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10 Rookie Day Trading Mistakes
to Avoid When You're a Beginner

See also: Risk Management

While it can be a challenge to get hard numbers, it certainly looks like more and more people are turning to investing as a way of making a second income. It's likely that many new investors are trying out day trading strategies in spite of the fact that they have no real experience with financial markets. With NFTs, cryptocurrencies and exchange-traded funds, they'll have no lack of products to invest in.

What they might not have too much of, however, is success. There's an old saying that day trading is a reliable way to lose money, and unfortunately there's some truth to that. Only around 3 percent of all day traders ever turn a profit. You can, however, dramatically improve your chances if you take the opportunity to learn a few new skills and focus your investment dollars on smarter trades.

1. Buying into the Hype

One of the biggest reasons that amateur day traders lose their money is because they buy stocks based on media hype. In today's world, that often means that they hang out on some social networking feed waiting for someone to promote a stock. Take some time to bone up on basic investment principles before you start throwing money at the next big Silicon Valley startup.

2. Throwing Good Money After Bad

Eventually, you might have to cut your losses with a bad trade. Some people, however, constantly try to invest in failing securities at a lower and lower price in the hopes of averaging down. While this is a decent strategy at times, you don't want to throw good money after a bad trade. There's always the possibility that there's another security or virtual currency that could be making you money while you're concerning yourself with a previous trade.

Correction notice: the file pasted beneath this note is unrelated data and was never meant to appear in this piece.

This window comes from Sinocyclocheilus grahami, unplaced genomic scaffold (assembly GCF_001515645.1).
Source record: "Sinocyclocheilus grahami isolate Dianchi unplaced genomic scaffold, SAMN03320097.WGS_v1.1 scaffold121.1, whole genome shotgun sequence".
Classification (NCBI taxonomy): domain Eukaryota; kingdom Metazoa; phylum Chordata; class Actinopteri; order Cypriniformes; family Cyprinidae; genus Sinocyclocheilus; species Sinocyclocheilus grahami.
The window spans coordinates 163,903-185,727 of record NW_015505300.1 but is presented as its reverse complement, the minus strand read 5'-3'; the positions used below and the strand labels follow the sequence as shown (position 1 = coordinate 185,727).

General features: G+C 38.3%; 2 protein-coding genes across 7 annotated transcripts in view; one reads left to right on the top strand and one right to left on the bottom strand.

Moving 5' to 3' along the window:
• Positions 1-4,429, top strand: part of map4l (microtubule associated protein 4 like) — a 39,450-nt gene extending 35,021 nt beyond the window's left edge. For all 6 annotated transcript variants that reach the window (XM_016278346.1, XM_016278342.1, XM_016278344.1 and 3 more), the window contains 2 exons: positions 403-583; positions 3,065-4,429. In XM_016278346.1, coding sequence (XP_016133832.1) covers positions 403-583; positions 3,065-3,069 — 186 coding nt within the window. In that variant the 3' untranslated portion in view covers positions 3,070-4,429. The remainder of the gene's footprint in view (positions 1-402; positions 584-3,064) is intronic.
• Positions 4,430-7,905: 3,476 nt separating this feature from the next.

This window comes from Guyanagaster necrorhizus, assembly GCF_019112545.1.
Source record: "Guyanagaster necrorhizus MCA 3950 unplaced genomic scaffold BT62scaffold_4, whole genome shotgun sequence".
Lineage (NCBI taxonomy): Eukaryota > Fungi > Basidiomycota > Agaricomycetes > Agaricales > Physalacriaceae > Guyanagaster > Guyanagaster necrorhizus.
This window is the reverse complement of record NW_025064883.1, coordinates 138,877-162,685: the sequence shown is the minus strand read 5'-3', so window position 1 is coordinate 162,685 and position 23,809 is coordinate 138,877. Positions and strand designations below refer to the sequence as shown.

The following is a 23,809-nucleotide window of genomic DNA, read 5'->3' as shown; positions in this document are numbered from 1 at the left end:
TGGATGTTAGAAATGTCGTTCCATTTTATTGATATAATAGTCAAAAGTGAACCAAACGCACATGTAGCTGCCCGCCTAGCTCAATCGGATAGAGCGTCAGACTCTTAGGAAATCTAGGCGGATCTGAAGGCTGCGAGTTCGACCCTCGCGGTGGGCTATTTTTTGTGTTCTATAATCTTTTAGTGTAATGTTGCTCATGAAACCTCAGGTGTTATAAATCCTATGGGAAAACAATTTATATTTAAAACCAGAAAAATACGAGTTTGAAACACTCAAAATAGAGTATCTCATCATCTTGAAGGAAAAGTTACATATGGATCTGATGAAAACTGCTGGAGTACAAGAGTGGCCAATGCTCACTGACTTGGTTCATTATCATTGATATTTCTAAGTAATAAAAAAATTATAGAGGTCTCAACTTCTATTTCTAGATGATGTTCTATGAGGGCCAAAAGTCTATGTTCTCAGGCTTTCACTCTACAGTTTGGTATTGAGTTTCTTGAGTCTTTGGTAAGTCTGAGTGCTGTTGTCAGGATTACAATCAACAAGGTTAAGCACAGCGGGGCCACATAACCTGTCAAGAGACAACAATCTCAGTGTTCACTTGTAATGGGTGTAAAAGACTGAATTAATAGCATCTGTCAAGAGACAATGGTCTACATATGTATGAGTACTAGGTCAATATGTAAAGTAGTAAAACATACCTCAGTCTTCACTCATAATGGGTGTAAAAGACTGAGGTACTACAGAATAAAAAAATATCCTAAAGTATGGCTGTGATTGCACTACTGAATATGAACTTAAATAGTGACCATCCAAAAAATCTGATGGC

3. Relying on Old Information

New investors often look toward past performance, which is warned against by ubiquitous SEC notices put on almost every piece of investing information issued to consumers. According to DayTradingZ, investors should rely on a variety of news sources, including traditional investment newsletters, stock market analyses and company financial evaluations, to make well-informed investment decisions.

4. Forgetting About Other Investment Products

While the CD market looks dismal these days, that's no reason to forget about other investment products entirely. Consider putting some of your savings into a money market account or something insured by a bank. In today's world, you'll also want to keep your finger on the wide variety of so-called alt-coins that are available. Though people probably use the term Bitcoin and cryptocurrency interchangeably, there are at least a dozen viable cryptocurrencies and an even greater number of those that may not be sound bets.



5. Day Trading Mutual Funds

In most cases, mutual funds take time to appreciate in value. Day trading usually works best with cryptocurrencies and conventional brokerage accounts as opposed to big top-heavy funds. Consider the fact that mutual funds have long been marketed as a good buy for those saving money up for retirement. People in that position certainly don't want to invest in something risky.

6. Investing with Unsettled Funds